execute the portion of code including the first tracking method and the second tracking method to generate an output identifying a creation of the target object, wherein generation of the output is based on the first comparison result and the second comparison result, and wherein the output comprises at least one selected from the group consisting of a target object name, a target object type, a target object creation timestamp, and a target object deletion timestamp.
7. The method of claim 1, wherein the first constructor calls the second constructor.
8. The method of claim 1, wherein the output is generated by the second tracking method because the second comparison result indicates the target object does not equal the object calling the second constructor.
9. The method of claim 7, wherein the output is generated by the first tracking method because the second comparison result indicates the target object equals the object calling the second constructor.
10. The computer system of claim 5, wherein the first constructor calls the second constructor.
11. The computer system of claim 5, wherein the output is generated by the second tracking method because the second comparison result indicates the target object does not equal the object calling the second constructor.
12. The computer system of claim 10, wherein the output is generated by the first tracking method because the second comparison result indicates the target object equals the object calling the second constructor.
13. The computer readable medium of claim 6, wherein the first constructor calls the second constructor.
14. The computer readable medium of claim 6, wherein the output is generated by the second tracking method because the second comparison result indicates the target object does not equal the object calling the second constructor.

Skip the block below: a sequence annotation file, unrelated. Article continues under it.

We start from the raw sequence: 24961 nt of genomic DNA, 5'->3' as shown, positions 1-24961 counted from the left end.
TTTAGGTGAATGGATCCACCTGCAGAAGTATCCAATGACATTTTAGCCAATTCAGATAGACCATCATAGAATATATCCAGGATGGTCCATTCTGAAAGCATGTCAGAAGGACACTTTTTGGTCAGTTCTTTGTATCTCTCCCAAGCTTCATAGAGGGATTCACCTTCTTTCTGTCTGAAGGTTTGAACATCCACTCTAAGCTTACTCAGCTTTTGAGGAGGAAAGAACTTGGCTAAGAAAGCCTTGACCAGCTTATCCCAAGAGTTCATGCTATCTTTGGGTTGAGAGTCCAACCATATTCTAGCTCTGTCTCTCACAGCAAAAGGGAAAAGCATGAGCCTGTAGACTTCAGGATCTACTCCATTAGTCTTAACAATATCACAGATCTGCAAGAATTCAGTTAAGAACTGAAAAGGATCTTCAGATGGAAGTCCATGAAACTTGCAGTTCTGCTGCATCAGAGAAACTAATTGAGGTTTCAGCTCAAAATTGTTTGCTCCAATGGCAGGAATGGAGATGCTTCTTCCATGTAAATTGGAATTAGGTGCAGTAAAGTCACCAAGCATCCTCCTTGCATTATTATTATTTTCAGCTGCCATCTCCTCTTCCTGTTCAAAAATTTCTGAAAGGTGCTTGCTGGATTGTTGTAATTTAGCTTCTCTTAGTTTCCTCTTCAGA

15. The computer readable medium of claim 13, wherein the output is generated by the first tracking method because the second comparison result indicates the target object equals the object calling the second constructor.
Description
BACKGROUND

Object-oriented programming languages, such as Java, C++, etc., require the creation and manipulation of objects in order to perform functions dictated by a software program. An object is a unique, concrete instance of an abstract data type (i.e., a conceptual structure including both data and the methods to access the data) whose identity is separate from that of other objects. Objects are used to simulate actions performed by a program written in an object-oriented programming language. Different functions can be simulated and tested by monitoring object behavior or reading the output of objects in a program.